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ignoring her. and obviously her last words were, don't take me back, i would rather you shoot me here. she rather would have been shot then go back? that must have been so distressing. extremely, yes. have you had any contact with her at all since you went back? no, the last timei since you went back? no, the last time i have seen her was on the boat. if you hadn't had been there and been able to leave and tell the story, do you think we would even know what had happened? probably not. i assume dubai would have managed to cover this all up. they have tried very hard so far. they have tried very hard so far. they haveissued have tried very hard so far. they have issued different kinds of state m e nts have issued different kinds of statements saying that latifa is happy with her family at home and yeah, they try to cover it up but it is no longer possible after this ruling was made public. a friend of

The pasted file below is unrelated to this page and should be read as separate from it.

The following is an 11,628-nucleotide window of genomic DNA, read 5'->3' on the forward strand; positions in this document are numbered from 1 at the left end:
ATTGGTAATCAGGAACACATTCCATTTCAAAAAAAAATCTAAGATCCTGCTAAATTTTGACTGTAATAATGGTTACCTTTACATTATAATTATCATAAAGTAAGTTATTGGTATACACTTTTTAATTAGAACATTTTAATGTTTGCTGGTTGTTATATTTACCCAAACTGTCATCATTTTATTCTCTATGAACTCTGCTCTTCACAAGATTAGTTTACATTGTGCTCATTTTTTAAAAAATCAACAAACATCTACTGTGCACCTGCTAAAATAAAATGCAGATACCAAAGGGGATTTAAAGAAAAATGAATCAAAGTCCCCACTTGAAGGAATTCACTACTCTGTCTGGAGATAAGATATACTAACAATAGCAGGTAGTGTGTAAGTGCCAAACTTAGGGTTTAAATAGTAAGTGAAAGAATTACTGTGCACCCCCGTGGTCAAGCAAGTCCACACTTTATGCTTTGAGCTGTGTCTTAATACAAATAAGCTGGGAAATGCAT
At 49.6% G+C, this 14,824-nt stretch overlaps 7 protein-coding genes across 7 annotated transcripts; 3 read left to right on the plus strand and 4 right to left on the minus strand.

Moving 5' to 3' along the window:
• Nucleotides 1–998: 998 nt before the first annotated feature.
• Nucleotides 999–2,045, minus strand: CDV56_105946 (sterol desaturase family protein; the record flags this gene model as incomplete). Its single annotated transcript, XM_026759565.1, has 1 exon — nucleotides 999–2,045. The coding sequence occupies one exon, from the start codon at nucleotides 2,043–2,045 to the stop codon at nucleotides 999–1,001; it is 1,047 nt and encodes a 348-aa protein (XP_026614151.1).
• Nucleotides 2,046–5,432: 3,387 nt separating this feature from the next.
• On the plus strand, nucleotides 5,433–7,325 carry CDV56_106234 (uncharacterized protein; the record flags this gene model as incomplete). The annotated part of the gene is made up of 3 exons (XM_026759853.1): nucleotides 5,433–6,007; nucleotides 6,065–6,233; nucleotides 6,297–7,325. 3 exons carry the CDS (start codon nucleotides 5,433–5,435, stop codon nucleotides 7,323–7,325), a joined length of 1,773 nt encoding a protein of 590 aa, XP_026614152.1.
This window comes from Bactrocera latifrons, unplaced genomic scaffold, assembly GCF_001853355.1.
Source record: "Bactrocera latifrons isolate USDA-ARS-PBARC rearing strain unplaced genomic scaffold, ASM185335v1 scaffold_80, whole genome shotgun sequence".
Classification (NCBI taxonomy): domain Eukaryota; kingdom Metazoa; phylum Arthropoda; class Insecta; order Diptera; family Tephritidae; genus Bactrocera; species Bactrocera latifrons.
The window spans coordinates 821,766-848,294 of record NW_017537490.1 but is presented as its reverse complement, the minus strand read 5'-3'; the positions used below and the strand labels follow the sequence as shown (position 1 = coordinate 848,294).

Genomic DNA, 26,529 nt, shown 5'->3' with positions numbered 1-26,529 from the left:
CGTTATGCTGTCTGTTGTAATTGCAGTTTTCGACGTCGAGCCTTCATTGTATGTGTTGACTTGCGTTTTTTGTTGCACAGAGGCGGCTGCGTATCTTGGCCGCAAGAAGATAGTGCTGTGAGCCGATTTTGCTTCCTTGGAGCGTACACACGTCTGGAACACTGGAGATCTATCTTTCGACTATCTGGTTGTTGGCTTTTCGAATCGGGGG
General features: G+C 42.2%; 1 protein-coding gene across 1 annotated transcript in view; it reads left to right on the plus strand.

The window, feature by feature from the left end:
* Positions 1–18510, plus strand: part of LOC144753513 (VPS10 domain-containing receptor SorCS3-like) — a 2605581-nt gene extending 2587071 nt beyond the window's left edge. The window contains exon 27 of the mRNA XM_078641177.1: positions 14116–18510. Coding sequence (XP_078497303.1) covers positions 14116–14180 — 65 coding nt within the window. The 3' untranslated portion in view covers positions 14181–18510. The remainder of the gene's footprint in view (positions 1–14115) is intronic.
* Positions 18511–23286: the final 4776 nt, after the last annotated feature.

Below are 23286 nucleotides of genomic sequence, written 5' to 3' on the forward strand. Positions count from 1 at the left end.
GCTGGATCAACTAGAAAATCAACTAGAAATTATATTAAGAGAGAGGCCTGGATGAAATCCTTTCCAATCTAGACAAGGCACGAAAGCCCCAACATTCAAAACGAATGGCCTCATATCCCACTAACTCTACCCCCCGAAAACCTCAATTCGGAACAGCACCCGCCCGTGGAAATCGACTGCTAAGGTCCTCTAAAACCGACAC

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princess latifa of the by speaking their twojoanna princess latifa of the by speaking their two joanna gosling this morning. compared with yesterday there is a vast improvement in the weather, most of us have dry conditions and centring around. some showers and western areas of the uk but most of us will see decent sunny spell through the day. the next area of the pressure is waiting to come in, just in time for the weekend. enjoy the day plus ‘s sunshine while it lasts. the showers across western areas will fade away overnight. sky is clear, they could be a touch of frost across eastern areas, later in the night cloud and wind moving from the night cloud and wind moving from the west and ultimately, we will see rain spreading into north—western areas as well. the cloud, wind and rain, picking up and lifting the temperatures. by the end of the night, six or 7 degrees in plymouth and belfast. the weekend, we have got rain on the way, thanks to that